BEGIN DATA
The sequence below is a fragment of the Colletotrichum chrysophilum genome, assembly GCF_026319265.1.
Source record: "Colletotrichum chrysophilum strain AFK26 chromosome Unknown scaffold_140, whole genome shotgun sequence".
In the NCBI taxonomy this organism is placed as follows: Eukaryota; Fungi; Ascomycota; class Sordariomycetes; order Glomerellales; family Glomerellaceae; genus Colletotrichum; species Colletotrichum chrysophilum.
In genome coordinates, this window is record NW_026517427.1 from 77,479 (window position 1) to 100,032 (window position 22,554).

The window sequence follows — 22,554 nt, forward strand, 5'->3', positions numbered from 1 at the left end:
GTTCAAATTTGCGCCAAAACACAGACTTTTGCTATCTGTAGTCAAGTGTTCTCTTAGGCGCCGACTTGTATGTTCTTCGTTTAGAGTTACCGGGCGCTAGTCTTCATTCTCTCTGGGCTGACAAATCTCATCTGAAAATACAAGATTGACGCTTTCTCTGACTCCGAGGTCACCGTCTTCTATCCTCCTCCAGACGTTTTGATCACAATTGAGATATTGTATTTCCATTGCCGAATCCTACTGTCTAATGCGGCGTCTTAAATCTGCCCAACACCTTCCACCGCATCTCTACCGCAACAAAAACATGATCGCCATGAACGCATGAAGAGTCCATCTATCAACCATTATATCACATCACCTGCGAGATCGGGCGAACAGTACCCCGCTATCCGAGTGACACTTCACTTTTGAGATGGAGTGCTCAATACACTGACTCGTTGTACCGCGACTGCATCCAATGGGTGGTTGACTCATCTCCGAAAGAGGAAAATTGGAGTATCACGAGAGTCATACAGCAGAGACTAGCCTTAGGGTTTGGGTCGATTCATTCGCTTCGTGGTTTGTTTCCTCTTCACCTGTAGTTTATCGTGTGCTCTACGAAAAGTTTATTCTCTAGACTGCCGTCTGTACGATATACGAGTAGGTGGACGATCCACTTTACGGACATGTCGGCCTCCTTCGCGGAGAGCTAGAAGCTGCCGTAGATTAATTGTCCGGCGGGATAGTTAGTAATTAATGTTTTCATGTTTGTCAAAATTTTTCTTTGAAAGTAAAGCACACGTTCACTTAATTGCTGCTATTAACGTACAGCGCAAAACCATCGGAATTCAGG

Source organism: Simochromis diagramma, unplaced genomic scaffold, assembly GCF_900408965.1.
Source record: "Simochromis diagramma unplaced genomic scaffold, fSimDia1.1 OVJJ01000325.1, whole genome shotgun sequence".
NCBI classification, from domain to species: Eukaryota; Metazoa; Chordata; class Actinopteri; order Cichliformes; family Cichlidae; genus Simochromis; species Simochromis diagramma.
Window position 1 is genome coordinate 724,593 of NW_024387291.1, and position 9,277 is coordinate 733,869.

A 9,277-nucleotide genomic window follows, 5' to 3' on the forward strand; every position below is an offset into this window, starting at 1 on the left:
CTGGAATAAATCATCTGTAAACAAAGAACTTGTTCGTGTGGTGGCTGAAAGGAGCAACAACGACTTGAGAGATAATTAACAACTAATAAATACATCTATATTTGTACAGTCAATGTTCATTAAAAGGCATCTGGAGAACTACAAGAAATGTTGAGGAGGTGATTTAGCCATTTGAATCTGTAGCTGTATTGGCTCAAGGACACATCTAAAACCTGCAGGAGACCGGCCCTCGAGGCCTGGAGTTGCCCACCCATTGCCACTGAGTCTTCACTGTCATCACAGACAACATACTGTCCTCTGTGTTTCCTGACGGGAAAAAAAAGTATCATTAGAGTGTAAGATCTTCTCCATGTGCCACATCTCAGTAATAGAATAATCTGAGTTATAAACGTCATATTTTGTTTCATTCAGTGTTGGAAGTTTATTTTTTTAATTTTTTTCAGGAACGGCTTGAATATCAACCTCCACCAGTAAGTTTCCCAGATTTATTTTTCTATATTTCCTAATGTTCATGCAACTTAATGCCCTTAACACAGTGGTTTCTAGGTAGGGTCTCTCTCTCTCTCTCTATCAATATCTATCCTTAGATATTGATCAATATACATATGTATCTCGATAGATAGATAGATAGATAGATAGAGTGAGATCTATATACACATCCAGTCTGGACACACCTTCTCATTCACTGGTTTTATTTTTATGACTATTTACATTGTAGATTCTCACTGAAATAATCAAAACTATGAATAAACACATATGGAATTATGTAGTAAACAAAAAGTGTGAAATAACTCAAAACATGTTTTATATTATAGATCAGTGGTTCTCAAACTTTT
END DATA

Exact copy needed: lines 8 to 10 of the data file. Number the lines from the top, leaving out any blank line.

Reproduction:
Source record: "Simochromis diagramma unplaced genomic scaffold, fSimDia1.1 OVJJ01000325.1, whole genome shotgun sequence".
NCBI classification, from domain to species: Eukaryota; Metazoa; Chordata; class Actinopteri; order Cichliformes; family Cichlidae; genus Simochromis; species Simochromis diagramma.
Window position 1 is genome coordinate 724,593 of NW_024387291.1, and position 9,277 is coordinate 733,869.